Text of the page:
Design Patterns 101: The Singleton

Quick, give me an implementation of a Singleton in C# or Java. You should be able to do this in under a minute. Take a break and write down your best implementation of a Singleton. Don't look ahead and give it your best attempt¦ How did you do? Ask yourself the following questions.

  1. Is your implementation thread safe?
  2. Is it being initialized lazily?
  3. Should you prevent inheritance?
  4. How do you prevent inheritance?

Let's look at the "ideal" C# implementation of a Singleton.

// Singleton 
// 3. Yes.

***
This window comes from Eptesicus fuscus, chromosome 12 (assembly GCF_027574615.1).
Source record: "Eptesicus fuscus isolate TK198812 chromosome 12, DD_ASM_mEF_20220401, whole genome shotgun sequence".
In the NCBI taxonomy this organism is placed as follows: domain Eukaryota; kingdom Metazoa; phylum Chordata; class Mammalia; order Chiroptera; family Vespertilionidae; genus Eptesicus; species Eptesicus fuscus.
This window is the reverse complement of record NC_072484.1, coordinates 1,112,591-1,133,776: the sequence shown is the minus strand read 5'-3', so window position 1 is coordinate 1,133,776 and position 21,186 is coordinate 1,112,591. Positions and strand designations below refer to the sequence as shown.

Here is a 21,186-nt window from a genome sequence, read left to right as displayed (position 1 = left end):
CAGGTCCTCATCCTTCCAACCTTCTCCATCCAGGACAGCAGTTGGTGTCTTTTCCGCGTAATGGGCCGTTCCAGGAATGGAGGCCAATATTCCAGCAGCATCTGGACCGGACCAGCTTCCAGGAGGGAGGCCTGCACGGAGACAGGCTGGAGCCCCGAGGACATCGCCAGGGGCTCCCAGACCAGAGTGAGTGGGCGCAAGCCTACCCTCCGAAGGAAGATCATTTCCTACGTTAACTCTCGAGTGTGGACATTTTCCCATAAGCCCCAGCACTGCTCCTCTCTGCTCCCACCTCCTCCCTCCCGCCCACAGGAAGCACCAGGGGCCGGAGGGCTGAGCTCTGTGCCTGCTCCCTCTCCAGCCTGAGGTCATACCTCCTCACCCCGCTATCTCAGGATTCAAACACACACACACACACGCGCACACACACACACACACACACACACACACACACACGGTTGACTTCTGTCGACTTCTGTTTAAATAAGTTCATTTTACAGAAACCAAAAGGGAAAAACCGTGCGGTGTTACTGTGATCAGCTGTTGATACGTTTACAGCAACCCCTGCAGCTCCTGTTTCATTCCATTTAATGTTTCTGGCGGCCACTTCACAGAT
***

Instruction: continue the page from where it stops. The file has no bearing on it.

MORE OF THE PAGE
// 4. Class is marked sealed to prevent inheritance.
sealed class Singleton {

// 1. Static members are lazily initialized. 
// 2. Static members in .NET are guaranteed to be thread safe. 
private static readonly Singleton instance = new Singleton(); // Note: constructor is private.
private Singleton() {} 

public static Singleton GetInstance() { return instance; }
 } 

Knowing how to properly implement the Singleton design pattern in C# reveals important details about how the language works. If you don't prevent inheritance then someone could create a subclass that breaks the intent of having only one instance of a class. So you must be familiar with the sealed keyword. In other languages you have to deal with synchronization issues which you don't have to in C# when using static member variables. C# gives you a lot of bang for your buck.